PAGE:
Author: Susan Beth Pfeffer
Publisher: Houghton Mifflin Harcourt
Publication Date: June 1, 2008
Susan Beth Pfeffer's Life As We Knew It enthralled and devastated readers with its brutal but hopeful look at an apocalyptic event—an asteroid hitting the moon, setting off a tailspin of horrific climate changes. Now this harrowing companion novel examines the same events as they unfold in New York City, revealed through the eyes of seventeen-year-old Puerto Rican Alex Morales. When Alex's parents disappear in the aftermath of tidal waves, he must care for his two younger sisters, even as Manhattan becomes a deadly wasteland, and food and aid dwindle. With haunting themes of family, faith, personal change, and courage, this powerful novel explores how a young man takes on unimaginable responsibilities.
Review: Unlike the last book this one starts on the day the asteroid hit the moon. Now Alex didn't keep a journal but Pfeffer wrote this book so that you could follow things day by day as they happened also. Pfeffer shows how things are drastically different in New York City than a rural town in Pennsylvania. Alex was working at a pizza parlor the night it happened. The cable went out and he didn't think nothing of it, so after work he went home and found the power out, the cable out, even no radio broadcasts. He went to bed thinking things would be fine in the morning until he was woken up at 4:30 in the morning by his uncle to clear out his store and stock up food, that's when he found out the blackouts were caused by the moon. Days start to pass with no word from their parents and only a phone call from their brother Carlos saying hes being deployed to Texas. There was a possible call from what sounded like Papi and what sounded like he said Puerto Rico but no one is 100% sure it was him. Alex and his sisters are abandoned and forced to fight for survival on their own. As time goes on more and more people are leaving New York, but because his family was never rich they cant get out because getting out is based on money and connections, and if you didn't have either, you were forced to fend for yourself in the city. Alex sends the older of his sisters to a convent with a farm so she has a safe place with food and so that he can save whatever he can for him and his younger sister. Within weeks of the moon being knocked out of orbit the food starts running out. He find 2 keys in his dads office to other apartments and people keep leaving so he got 2 more, in a search for food they search the abandoned apartments for anything they can get their hands on. Some food is found but to save as much as they can they rely on their schools for a meal a day. Then the volcanoes start erupting blocking out the sunlight and any hope of growing food. In the midst of everything bartering has become the new economy. A couple months later a friend introduces Alex to body shopping, taking valuable items off of fresh corpses to trade for food. He hated it but he was willing to do anything to ensure him and his sisters survival. Air quality got worse, the cold came in suddenly and his sister was sent home with a medical condition. Throughout all of this, their catholic faith kept them going though it was also a downfall.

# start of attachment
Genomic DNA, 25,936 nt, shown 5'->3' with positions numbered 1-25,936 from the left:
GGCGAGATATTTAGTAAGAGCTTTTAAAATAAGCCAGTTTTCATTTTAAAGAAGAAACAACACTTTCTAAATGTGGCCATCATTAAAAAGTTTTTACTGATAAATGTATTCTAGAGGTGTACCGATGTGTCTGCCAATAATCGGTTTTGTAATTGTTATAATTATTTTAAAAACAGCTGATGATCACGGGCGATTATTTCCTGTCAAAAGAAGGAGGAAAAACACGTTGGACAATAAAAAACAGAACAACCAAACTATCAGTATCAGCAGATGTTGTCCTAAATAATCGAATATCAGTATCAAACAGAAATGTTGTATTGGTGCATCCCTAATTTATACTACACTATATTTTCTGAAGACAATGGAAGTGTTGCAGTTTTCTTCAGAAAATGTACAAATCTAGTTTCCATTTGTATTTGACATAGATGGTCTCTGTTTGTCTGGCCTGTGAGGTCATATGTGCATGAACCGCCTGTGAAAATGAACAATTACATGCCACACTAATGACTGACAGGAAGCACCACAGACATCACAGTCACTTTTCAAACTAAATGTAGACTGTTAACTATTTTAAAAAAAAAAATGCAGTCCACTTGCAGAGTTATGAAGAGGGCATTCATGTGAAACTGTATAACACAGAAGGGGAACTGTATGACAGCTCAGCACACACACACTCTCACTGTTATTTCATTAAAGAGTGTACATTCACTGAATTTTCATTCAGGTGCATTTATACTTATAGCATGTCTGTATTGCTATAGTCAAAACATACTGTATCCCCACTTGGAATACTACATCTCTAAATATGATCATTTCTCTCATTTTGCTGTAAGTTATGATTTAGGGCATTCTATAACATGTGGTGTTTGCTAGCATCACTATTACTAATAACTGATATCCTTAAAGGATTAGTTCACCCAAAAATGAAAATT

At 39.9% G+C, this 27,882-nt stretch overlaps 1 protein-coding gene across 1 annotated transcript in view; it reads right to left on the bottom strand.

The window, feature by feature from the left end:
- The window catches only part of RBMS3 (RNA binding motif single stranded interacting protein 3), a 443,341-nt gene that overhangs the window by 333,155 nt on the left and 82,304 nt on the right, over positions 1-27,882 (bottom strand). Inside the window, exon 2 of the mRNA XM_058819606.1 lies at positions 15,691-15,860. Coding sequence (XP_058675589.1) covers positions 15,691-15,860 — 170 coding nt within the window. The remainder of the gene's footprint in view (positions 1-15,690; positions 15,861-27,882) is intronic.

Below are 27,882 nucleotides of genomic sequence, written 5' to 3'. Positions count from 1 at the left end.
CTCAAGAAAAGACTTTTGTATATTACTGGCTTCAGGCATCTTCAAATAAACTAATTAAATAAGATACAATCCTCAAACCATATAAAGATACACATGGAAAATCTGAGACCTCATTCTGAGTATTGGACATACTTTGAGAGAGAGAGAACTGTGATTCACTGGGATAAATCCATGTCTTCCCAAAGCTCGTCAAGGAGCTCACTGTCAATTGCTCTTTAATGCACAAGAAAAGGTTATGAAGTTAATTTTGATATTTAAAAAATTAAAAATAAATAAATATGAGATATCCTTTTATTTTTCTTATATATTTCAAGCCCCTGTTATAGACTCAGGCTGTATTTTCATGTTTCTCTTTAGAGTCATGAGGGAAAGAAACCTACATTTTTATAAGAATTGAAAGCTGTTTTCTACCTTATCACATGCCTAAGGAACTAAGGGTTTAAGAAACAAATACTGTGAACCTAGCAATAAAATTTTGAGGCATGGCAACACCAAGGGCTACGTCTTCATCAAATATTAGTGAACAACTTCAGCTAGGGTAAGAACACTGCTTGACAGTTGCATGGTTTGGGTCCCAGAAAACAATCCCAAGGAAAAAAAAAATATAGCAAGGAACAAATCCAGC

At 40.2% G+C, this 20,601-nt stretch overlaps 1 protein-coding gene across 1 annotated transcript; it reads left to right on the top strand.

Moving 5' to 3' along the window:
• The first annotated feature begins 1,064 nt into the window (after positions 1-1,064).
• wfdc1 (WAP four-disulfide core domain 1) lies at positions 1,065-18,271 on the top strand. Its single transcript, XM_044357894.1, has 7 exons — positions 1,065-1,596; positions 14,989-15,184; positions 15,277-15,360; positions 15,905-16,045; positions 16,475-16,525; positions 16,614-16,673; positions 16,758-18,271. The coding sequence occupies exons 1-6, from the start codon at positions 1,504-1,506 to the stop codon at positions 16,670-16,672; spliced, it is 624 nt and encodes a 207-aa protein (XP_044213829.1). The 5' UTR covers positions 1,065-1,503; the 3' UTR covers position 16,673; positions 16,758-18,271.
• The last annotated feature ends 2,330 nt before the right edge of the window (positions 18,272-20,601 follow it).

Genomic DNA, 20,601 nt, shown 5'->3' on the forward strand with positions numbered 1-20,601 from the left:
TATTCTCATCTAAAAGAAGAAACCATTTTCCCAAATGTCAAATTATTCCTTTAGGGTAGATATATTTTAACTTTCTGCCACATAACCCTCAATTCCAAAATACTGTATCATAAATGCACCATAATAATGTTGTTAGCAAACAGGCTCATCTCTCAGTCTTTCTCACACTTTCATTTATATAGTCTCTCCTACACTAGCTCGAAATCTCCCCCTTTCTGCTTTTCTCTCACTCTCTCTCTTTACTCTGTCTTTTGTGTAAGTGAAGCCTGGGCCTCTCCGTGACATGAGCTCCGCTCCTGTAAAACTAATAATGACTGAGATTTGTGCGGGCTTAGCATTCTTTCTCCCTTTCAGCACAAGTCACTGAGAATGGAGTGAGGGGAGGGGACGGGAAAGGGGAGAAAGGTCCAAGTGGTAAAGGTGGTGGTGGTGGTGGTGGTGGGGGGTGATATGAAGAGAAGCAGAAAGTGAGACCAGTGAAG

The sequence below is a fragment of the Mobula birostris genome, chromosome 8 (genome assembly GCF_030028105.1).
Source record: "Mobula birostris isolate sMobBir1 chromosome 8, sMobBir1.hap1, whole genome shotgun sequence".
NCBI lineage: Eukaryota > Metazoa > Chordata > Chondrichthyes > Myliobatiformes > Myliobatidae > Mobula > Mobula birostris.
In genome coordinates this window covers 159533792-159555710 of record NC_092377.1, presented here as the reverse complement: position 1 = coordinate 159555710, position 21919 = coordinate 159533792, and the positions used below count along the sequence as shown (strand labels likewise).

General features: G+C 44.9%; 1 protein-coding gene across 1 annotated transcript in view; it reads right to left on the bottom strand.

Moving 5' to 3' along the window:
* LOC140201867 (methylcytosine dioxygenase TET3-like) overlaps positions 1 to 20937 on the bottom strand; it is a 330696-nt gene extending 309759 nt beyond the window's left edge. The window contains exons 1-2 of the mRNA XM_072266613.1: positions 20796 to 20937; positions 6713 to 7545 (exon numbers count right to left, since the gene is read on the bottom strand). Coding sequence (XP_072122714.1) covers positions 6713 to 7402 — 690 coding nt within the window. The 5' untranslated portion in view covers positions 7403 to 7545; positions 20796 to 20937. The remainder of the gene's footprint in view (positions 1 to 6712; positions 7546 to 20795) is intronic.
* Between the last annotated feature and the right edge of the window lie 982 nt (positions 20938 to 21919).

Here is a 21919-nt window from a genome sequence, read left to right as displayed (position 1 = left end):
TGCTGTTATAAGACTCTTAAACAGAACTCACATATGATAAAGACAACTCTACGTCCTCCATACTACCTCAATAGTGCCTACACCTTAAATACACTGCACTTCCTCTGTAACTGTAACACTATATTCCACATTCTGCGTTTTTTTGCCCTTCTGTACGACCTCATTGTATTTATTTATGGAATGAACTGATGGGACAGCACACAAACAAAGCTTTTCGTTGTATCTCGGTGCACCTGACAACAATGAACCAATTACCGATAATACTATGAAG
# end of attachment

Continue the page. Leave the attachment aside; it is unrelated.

I loved how throughout the book the Morales family kept their faith and fought so hard to survive. It was amazing to read how different things could be in a city than a rural town and this book was as heart wrenching as its companion maybe even a little more. It showed a 17 year old stepping up to protect and make his family survive even though its something a man his age should never have to do.